By Lord Dolar Popat, with Rohan Radia
THE recent rallying around community organisations, charities and private enterprises providing meals to children going hungry this half term has been quite amazing.
So, too, is footballer Marcus Rashford’s work on raising awareness of child hunger in the UK through his own story.
Amid clear divisions in society along many lines at the moment, we would like to highlight the importance of philanthropy in the Asian community with some inspirational examples. With Diwali approaching, this is an apt time. The essence of this festival is the power of good over bad, light over dark, togetherness over division.
Almost 20 per cent of children in the UK are unsure if they will have a proper meal on a given day – a startling statistic in one of the most developed countries in the world. The economic fallout from Covid-19 will only exacerbate the vulnerability many families and children will face.
In light of this, the GMSP Foundation, set up by Pratibha and Ramesh Sachdev in 2006, has partnered with Akshaya Patra to bring a cutting-edge, tried-and-tested kitchen model from India to feed children in the UK. Their first kitchen has just opened in Watford, providing 5,000 hot and wholesome meals per day for children in a cost-effective way.
Akshaya Patra serves 1.8 million meals to children in India every day. In the UK, we largely rely on schools and holiday clubs to organise meals independently. Unfortunately, this can be costly and often does not fulfil the nutritional requirements our children’s needs. Akshaya Patra’s model is therefore exactly what we need in this country, supplying meals which balance micro- and macro-nutrients to ensure children are receiving optimal nutrition, and doing this within a highly efficient and scalable structure.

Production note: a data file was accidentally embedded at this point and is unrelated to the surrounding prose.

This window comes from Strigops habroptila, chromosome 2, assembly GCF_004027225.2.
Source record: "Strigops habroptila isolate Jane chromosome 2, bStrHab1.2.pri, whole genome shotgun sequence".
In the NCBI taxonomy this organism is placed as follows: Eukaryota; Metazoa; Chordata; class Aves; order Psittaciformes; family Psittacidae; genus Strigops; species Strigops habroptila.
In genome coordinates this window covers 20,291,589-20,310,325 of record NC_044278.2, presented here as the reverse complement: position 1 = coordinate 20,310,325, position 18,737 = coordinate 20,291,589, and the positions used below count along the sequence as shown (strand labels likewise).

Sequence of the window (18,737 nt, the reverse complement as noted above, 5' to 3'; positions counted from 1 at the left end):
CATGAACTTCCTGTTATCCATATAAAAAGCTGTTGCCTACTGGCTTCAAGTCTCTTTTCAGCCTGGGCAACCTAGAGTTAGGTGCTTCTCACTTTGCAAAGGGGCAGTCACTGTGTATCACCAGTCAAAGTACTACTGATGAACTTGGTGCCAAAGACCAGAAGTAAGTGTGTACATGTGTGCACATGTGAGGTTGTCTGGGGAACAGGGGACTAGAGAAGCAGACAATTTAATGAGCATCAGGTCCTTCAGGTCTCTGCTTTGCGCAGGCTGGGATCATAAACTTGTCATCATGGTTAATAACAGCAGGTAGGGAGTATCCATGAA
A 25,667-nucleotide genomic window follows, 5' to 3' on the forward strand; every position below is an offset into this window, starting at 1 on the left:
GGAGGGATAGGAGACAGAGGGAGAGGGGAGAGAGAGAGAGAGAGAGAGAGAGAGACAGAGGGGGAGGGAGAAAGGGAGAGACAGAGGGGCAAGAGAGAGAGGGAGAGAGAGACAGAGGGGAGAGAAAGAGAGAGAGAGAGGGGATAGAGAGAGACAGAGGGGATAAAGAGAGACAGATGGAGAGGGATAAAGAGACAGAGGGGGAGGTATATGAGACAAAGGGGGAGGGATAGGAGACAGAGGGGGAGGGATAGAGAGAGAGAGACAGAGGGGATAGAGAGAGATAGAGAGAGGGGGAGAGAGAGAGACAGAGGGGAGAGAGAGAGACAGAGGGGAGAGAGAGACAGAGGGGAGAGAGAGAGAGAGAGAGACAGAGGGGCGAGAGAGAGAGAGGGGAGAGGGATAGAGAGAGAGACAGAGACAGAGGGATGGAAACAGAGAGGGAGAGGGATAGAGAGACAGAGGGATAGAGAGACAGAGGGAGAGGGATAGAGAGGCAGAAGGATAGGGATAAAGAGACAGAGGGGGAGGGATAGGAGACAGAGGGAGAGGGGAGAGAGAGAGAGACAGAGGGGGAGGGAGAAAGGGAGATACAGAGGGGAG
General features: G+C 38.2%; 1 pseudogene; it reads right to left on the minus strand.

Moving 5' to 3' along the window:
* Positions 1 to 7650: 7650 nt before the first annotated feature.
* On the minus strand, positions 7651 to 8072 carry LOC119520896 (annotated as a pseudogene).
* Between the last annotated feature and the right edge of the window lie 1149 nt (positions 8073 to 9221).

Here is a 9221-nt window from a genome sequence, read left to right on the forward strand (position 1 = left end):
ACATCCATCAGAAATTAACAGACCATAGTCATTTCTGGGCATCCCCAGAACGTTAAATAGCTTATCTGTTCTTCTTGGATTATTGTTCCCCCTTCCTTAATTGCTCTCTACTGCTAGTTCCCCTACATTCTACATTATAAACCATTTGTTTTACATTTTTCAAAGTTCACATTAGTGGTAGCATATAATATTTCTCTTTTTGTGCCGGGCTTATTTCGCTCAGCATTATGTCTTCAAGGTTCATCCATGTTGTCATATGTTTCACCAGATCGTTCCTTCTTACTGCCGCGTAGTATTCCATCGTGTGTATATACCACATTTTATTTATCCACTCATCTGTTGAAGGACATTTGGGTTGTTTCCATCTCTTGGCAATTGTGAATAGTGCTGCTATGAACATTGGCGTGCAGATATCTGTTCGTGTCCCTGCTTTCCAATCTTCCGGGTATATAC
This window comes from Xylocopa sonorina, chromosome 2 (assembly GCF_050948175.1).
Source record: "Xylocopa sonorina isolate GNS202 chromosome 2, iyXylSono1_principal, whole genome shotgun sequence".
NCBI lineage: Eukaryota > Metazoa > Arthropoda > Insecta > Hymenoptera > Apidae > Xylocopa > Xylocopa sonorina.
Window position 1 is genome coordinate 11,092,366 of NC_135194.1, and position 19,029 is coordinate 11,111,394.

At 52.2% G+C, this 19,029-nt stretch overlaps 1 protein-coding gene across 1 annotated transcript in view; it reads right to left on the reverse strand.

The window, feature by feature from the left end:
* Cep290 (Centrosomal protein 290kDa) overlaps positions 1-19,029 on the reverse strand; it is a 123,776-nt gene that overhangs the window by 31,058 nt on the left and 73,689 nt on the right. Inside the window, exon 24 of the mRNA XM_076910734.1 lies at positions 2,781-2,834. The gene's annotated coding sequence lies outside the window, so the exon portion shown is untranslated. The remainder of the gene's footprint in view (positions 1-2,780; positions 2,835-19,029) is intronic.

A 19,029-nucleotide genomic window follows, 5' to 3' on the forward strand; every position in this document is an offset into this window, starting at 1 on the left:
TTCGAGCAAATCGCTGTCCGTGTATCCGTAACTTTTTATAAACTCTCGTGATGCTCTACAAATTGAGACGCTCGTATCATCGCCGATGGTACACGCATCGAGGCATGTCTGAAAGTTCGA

Others in our community similarly serve as role models.
The Lady Popat Charitable Foundation recently built a maternity ward in Busolwe, Uganda. On my visit back home as the prime minister’s trade envoy to Uganda, I was shaken by the poor conditions women faced when giving birth, and this inspired me to fund a 36-bed maternity facility. My mother was a midwife, so it is an issue very close to my heart.
A baby was born there shortly after the opening ceremony and to commemorate the occasion, the infant was named ‘Lord Popat’ by its mother.
There are numerous other examples. Anant Shah, recently awarded an OBE, has followed his glistening business career with philanthropy as his next vocation. His inspiration was his father, Meghji Pethraj Shah, a prolific philanthropist who built more than 120 schools, hospitals, colleges and clinics in Gujarat, Kenya and the UK. Anant is now actively involved with more than a dozen organisations in multiple countries, contributing his experience and skills in addition to resources. Among the causes he supports are multiple animal welfare charities.
Dr Nik Kotecha OBE has made it his lifelong ambition to help the disadvantaged in developing countries, both in business and philanthropy. His business, Morningside, was set up in 1991 to supply affordable and high-quality medicine to developing countries. Kotecha also recently established the Randal Charitable Foundation, a non-profit which has been active in improving health and education opportunities globally, particularly in response to Covid-19.
Other notable philanthropic figures include Meenal Sachdev, founder and supporter of charities such as Shiva foundation, that addressing a host of issues such as human trafficking and child sexual abuse; Bharat Shah CBE, founder of one of the UK’s leading pharmacy wholesalers and a donor to a range of causes; and Anita Goyal, CEO of Hemraj Goyal Foundation, which partners with a range of charities in areas such as FGM, human trafficking and education.
There are several other philanthropic role models in our community who could be mentioned here. They are all inspiring. It is our hope that we will seize the opportunity to expand our leadership and support for philanthropic causes at this most pressing of times. There is no better way to embrace the spirit of Diwali.